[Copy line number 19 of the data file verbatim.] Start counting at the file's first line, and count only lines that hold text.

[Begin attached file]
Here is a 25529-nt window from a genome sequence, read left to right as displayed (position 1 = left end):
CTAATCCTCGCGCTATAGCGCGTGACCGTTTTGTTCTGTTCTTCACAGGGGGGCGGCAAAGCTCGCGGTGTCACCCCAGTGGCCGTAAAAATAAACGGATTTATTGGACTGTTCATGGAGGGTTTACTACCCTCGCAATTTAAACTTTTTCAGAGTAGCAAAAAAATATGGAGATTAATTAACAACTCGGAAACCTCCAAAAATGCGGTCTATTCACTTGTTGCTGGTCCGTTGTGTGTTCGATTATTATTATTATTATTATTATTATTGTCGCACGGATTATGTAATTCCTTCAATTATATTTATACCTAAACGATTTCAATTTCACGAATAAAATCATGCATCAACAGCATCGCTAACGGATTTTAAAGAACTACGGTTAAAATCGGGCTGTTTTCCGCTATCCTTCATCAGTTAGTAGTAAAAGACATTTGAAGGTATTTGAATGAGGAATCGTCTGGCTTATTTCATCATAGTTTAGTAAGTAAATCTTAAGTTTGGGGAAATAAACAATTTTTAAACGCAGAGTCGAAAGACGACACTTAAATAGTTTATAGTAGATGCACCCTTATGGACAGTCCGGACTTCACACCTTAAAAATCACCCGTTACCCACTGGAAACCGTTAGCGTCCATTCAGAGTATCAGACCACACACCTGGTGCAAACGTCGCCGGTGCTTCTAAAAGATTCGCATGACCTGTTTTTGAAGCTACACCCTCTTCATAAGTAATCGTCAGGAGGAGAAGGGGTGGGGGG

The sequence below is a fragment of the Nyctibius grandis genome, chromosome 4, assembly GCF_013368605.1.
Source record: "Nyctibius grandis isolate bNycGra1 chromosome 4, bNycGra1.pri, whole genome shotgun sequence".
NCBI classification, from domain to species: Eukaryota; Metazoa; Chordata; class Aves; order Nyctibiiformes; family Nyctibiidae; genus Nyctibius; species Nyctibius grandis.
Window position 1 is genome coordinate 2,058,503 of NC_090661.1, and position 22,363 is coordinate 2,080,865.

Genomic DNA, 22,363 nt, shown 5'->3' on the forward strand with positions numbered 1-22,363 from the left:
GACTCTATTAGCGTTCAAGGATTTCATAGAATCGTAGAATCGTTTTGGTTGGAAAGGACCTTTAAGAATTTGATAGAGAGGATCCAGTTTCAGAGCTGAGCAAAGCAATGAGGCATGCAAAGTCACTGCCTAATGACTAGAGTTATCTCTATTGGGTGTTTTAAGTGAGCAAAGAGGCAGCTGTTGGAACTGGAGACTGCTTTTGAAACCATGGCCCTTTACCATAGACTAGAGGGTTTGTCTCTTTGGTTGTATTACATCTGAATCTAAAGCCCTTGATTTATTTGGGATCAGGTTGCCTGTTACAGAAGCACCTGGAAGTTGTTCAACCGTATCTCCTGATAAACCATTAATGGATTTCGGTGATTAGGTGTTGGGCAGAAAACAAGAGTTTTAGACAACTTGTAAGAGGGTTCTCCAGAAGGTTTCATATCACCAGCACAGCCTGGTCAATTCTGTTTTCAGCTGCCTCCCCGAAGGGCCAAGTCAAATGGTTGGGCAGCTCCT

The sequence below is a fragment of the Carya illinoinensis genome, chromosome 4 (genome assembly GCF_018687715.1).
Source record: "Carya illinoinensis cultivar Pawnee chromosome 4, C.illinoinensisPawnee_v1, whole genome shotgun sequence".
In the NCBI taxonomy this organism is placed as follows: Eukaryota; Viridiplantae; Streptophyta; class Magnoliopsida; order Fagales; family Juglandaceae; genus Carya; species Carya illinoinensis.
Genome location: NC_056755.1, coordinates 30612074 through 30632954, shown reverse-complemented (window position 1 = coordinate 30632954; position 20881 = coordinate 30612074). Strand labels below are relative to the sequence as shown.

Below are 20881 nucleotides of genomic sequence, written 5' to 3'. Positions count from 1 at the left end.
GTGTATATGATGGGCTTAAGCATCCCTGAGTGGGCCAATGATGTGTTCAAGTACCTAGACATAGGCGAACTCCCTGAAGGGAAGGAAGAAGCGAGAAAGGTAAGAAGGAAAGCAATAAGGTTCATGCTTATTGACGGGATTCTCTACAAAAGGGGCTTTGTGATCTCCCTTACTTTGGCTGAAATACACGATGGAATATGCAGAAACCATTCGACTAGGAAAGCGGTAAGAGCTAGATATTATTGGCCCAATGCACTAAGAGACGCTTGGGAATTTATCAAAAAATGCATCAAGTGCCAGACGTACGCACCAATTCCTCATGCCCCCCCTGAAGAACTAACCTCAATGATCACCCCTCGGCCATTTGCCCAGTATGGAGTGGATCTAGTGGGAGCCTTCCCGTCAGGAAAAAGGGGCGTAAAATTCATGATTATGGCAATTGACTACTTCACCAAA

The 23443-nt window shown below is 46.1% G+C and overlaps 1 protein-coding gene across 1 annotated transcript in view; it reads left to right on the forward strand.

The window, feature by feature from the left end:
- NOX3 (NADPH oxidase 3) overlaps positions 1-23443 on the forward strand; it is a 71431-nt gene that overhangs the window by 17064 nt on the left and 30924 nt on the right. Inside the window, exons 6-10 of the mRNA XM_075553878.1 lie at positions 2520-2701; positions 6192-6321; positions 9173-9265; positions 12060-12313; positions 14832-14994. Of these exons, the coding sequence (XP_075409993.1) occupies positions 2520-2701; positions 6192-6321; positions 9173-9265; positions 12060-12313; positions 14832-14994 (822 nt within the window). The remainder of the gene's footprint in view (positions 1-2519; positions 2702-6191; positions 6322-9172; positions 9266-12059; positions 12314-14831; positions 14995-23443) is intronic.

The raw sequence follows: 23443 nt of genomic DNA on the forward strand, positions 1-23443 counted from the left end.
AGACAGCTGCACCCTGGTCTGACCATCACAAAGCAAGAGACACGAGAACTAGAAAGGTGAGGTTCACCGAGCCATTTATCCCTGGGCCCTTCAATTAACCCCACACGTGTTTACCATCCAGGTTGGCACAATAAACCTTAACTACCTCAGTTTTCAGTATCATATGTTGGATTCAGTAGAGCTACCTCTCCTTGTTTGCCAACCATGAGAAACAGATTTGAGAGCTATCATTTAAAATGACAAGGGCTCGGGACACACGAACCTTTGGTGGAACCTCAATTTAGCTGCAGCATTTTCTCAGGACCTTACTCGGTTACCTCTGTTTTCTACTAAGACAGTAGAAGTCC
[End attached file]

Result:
AGACAGCTGCACCCTGGTCTGACCATCACAAAGCAAGAGACACGAGAACTAGAAAGGTGAGGTTCACCGAGCCATTTATCCCTGGGCCCTTCAATTAACCCCACACGTGTTTACCATCCAGGTTGGCACAATAAACCTTAACTACCTCAGTTTTCAGTATCATATGTTGGATTCAGTAGAGCTACCTCTCCTTGTTTGCCAACCATGAGAAACAGATTTGAGAGCTATCATTTAAAATGACAAGGGCTCGGGACACACGAACCTTTGGTGGAACCTCAATTTAGCTGCAGCATTTTCTCAGGACCTTACTCGGTTACCTCTGTTTTCTACTAAGACAGTAGAAGTCC